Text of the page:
'Beeba Boys': TIFF Review | Hollywood Reporter

'Beeba Boys': TIFF Review

Beeba Boys Still - H 2015
Courtesy of Toronto International Film Festival
Deepa Mehta lite.

Randeep Hooda headlines a gangster farce set in Vancouver’s Punjabi community.

Acclaimed Indo-Canadian filmmaker Deepa Mehta takes a break from drama to cast a humorous eye on the Sikh gangs springing from the Punjabi community in Vancouver. Beeba Boys gives a farcical once-over to these ruthless gangsters, who talk like Tarantino mobsters, dress like style-conscious Goodfellas and live with their moms and dads. (The title translates as “Good Boys”.) Though Bollywood star Randeep Hooda top-lines as the gang lord, it’s too quirky a project to travel far, and its main appeal should be to Indians in Canada and the U.S. where the offbeat humor should make the most sense.   

There's certainly a dose of ethnic sociology here, but it feels like Mehta just wanted to have some fun with an unexplored genre. Gangster films in general are not a Canadian thing, so she is going out on a double limb here, both as an auteur director who's slumming it, and as a genre-busting maverick. The combo of crime drama and comedy inevitably invites comparisons with the masters like Tarantino and Scorsese, but Beeba Boys is far lighter fare. It has its funny moments but isn’t very sure-footed in this department, and most of the jokes revolve around the Sikhs' ethnic culture.("I think he tied his turban on too tight this morning.") It's a far cry from films like Anurag Kasyaps’ Gangs of Wasseypur, which raised the bar in terms of screen violence and outrageously sophisticated gags.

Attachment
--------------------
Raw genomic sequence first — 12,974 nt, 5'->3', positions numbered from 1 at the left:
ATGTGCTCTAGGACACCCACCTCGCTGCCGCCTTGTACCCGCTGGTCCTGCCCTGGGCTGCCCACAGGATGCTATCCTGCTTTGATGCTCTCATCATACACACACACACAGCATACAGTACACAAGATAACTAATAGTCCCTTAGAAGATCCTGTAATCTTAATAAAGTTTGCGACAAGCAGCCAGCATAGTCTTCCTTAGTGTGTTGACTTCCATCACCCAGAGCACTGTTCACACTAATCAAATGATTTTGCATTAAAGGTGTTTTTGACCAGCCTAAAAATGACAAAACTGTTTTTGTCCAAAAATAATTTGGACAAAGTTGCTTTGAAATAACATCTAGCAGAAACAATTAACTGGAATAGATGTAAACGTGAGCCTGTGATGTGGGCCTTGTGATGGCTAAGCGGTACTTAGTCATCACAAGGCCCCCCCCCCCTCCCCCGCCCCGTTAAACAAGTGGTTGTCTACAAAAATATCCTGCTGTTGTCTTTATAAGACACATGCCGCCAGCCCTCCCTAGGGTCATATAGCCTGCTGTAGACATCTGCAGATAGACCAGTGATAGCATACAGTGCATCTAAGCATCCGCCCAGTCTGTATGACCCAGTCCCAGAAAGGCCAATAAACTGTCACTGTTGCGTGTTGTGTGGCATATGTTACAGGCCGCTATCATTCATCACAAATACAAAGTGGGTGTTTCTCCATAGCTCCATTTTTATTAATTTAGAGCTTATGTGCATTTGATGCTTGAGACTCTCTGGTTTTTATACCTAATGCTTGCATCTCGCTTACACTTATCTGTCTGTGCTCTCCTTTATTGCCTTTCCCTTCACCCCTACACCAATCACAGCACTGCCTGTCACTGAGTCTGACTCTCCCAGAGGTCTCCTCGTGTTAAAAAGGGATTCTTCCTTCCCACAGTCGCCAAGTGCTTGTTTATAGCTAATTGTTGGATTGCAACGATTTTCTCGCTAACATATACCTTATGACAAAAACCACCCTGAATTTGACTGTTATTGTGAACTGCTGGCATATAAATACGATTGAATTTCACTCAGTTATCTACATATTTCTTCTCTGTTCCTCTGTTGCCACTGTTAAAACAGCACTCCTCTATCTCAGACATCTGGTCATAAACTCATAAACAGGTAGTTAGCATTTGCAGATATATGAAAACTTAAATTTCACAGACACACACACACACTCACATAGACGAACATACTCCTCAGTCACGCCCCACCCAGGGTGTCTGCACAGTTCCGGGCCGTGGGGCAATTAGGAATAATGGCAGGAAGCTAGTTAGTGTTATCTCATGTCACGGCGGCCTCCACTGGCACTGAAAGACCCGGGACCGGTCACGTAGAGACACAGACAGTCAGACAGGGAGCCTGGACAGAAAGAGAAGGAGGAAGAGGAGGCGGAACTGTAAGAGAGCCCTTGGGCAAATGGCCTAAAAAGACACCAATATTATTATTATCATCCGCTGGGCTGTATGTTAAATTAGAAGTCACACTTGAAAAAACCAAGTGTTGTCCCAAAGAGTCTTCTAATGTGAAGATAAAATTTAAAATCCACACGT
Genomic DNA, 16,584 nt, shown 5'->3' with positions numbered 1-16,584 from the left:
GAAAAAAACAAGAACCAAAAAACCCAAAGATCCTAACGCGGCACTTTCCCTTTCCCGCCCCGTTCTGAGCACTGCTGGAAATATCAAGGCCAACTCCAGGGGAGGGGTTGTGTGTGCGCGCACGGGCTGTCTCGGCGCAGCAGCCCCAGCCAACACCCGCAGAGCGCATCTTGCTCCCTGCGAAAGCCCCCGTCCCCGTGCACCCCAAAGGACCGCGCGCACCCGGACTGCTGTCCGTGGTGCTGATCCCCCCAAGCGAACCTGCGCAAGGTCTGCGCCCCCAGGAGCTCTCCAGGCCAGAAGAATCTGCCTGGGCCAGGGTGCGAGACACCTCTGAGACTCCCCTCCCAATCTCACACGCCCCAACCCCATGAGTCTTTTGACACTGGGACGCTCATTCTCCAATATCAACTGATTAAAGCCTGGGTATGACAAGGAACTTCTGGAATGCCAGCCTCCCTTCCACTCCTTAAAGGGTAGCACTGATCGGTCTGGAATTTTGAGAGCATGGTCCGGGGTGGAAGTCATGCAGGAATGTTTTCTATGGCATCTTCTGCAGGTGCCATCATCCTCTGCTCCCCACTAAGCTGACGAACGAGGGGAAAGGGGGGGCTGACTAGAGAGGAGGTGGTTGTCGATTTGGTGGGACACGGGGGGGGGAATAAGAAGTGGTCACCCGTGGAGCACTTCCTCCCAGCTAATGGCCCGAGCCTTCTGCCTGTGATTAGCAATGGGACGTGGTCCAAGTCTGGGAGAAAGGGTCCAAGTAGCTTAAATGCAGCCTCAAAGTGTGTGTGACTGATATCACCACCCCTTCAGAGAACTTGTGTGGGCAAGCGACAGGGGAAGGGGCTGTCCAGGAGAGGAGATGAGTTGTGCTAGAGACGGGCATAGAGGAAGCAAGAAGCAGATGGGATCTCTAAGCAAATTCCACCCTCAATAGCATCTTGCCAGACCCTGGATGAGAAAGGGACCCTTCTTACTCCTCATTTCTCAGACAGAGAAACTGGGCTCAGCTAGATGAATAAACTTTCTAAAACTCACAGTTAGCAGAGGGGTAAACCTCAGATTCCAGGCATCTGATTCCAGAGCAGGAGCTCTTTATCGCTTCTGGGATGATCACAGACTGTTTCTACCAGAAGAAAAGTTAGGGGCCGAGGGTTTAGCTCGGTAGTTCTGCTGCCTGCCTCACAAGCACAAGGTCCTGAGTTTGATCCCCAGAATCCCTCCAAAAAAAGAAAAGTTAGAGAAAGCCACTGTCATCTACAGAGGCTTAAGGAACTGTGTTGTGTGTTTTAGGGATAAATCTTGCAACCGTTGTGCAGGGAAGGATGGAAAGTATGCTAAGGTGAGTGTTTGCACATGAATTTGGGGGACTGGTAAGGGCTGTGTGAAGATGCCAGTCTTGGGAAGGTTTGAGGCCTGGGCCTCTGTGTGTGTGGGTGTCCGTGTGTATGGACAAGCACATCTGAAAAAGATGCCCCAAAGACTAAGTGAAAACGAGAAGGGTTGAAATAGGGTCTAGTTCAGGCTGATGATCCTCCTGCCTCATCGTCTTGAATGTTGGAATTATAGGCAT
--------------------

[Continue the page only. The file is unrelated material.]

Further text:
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The titular gang are the 30-something followers of the carefully tailored, semi-psychotic Jeet Johar (Hooda), as charismatic as he is ruthless. The Beeba Boys signature is bespoke suits in bright colors that contrast nicely with their turbans. Jeet lives at home with his parents and small son (he’s a single father), while he starts a gang war to take over the Vancouver drug and arms trade. His antagonist is the old guard Sikh Robbie Grewal, just as ruthless as he is. People get kidnapped, blood is shed, bodies are burned. None of it seems like real violence, though.

Crossing the line between the two gangsters is Nep (Ali Momen), a small-time criminal who gets on Jeet’s side in prison, but is also seeing Grewal’s daughter Choti. He flits back and forth like a double agent, playing a dangerous game. Also on the margins is Katja (Sarah Allen), a sexy Polish manicurist who Jeet notices when she does jury duty at his trial. A  well-drawn character, she's too naïve and sincere to survive as a moll.

Hooda, whose credits range from Monsoon Wedding to Jism 2, does a good job navigating between authoritative criminal leadership and tongue-in-cheek business, like interrupting a business meeting to tell his mother (played by a wonderfully deadpan Balinder Johal) where to find his dirty underwear. (Under the bed, of course.)


Production company: Hamilton-Mehta Production
Randeep Hooda, Ali Momen, Sarah Allen, Waris Ahluwalia, Gulshan Grover, Balinder Johal, Gia Sandhu, Ali Kazmi, Steve Dhillon
Director, screenwriter: Deepa Mehta
Producer: David Hamilton
Executive producers:  Anthony Hixon, Hussain Amarshi, David Hamilton
Director of photography: Karim Hussain
Production designer: Arv Greywal
Music: Manjeet Ral, Mychael Danna, Biggi Hilmars
Costumes: Joanne Hansen
Editor: Colin Monie
Sales Agent: Mongrel International, Noble Nomad
103 minutes